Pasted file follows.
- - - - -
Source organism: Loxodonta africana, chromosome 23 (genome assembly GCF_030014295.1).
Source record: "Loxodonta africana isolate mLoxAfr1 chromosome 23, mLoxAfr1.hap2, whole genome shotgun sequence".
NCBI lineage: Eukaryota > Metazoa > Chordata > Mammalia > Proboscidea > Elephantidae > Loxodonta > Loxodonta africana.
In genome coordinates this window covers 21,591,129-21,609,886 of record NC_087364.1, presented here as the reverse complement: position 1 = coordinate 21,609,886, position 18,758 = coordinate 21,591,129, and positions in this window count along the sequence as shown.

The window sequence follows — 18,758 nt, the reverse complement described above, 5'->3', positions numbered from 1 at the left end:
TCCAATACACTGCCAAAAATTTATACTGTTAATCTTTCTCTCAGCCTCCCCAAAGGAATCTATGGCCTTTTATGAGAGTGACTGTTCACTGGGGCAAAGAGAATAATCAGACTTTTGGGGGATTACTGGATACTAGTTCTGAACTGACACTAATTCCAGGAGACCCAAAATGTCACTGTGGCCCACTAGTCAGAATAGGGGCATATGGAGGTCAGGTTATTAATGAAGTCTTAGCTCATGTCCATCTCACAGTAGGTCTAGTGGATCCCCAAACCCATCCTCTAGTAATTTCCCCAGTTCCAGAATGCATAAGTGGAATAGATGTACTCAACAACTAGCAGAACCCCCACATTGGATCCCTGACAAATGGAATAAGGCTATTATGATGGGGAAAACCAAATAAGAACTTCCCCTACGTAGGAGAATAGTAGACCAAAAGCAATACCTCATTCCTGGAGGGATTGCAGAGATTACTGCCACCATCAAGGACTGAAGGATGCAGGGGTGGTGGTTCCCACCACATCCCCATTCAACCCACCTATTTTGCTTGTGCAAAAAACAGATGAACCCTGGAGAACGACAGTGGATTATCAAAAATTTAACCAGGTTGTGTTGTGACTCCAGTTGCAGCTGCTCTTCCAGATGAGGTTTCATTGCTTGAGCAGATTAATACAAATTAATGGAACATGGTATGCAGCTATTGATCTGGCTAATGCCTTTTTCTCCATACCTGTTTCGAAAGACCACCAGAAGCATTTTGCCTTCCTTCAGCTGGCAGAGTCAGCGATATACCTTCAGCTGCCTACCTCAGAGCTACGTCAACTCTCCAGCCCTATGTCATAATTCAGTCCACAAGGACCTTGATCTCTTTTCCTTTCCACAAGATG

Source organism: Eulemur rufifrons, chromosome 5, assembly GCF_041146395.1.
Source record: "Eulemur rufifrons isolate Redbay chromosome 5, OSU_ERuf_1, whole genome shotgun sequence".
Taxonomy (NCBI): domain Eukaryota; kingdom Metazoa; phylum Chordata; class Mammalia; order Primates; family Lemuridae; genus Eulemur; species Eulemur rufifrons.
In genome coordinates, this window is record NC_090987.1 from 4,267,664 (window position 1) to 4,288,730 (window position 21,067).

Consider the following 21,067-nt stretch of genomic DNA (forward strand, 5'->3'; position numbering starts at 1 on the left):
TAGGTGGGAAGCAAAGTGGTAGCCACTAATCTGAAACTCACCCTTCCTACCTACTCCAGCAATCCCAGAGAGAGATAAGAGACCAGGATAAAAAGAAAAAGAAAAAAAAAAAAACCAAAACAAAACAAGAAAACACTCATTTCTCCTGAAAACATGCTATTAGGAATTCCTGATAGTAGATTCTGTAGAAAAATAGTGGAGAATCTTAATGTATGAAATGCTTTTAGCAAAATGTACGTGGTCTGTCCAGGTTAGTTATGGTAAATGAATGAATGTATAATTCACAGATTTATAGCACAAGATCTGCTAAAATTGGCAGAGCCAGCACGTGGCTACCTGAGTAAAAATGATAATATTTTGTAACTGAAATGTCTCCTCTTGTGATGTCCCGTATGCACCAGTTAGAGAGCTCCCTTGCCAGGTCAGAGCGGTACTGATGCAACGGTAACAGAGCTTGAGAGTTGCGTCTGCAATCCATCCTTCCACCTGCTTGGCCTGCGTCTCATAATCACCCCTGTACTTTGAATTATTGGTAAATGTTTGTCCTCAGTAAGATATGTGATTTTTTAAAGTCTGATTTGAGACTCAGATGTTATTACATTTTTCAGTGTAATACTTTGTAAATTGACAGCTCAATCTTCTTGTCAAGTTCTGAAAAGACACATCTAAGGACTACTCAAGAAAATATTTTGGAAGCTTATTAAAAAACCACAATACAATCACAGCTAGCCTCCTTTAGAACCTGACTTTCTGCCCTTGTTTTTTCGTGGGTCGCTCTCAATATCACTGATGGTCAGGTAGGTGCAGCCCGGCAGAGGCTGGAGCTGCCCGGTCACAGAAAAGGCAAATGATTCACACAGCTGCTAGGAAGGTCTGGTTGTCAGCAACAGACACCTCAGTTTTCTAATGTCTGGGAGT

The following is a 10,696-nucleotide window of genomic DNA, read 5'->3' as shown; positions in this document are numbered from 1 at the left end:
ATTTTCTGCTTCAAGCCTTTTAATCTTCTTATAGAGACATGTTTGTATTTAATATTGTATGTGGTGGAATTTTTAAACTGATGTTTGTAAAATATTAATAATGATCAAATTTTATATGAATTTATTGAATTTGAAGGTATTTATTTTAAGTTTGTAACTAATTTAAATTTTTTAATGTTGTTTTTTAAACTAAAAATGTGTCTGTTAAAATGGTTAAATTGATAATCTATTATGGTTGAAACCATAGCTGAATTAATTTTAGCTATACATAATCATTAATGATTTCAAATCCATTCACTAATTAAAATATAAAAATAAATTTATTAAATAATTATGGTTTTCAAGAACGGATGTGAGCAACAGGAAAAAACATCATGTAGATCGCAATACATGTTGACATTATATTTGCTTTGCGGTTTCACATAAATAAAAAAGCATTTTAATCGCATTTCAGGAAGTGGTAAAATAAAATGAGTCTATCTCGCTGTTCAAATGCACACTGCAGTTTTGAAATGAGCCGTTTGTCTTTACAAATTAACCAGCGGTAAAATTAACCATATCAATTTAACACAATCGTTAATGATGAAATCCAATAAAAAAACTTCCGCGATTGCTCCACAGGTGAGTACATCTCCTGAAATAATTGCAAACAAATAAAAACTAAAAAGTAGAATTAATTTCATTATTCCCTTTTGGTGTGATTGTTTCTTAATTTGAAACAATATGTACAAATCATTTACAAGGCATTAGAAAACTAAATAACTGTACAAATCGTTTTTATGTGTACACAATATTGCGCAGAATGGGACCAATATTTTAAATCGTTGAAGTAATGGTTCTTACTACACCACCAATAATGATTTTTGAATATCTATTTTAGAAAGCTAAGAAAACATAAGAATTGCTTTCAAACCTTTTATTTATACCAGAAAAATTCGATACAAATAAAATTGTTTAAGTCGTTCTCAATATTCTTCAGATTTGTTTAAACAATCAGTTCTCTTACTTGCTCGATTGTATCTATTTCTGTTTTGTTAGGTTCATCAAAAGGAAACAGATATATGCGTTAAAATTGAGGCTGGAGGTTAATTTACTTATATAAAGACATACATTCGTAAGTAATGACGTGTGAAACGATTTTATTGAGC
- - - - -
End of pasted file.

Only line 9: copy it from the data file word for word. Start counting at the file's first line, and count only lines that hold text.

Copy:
Taxonomy (NCBI): domain Eukaryota; kingdom Metazoa; phylum Chordata; class Mammalia; order Primates; family Lemuridae; genus Eulemur; species Eulemur rufifrons.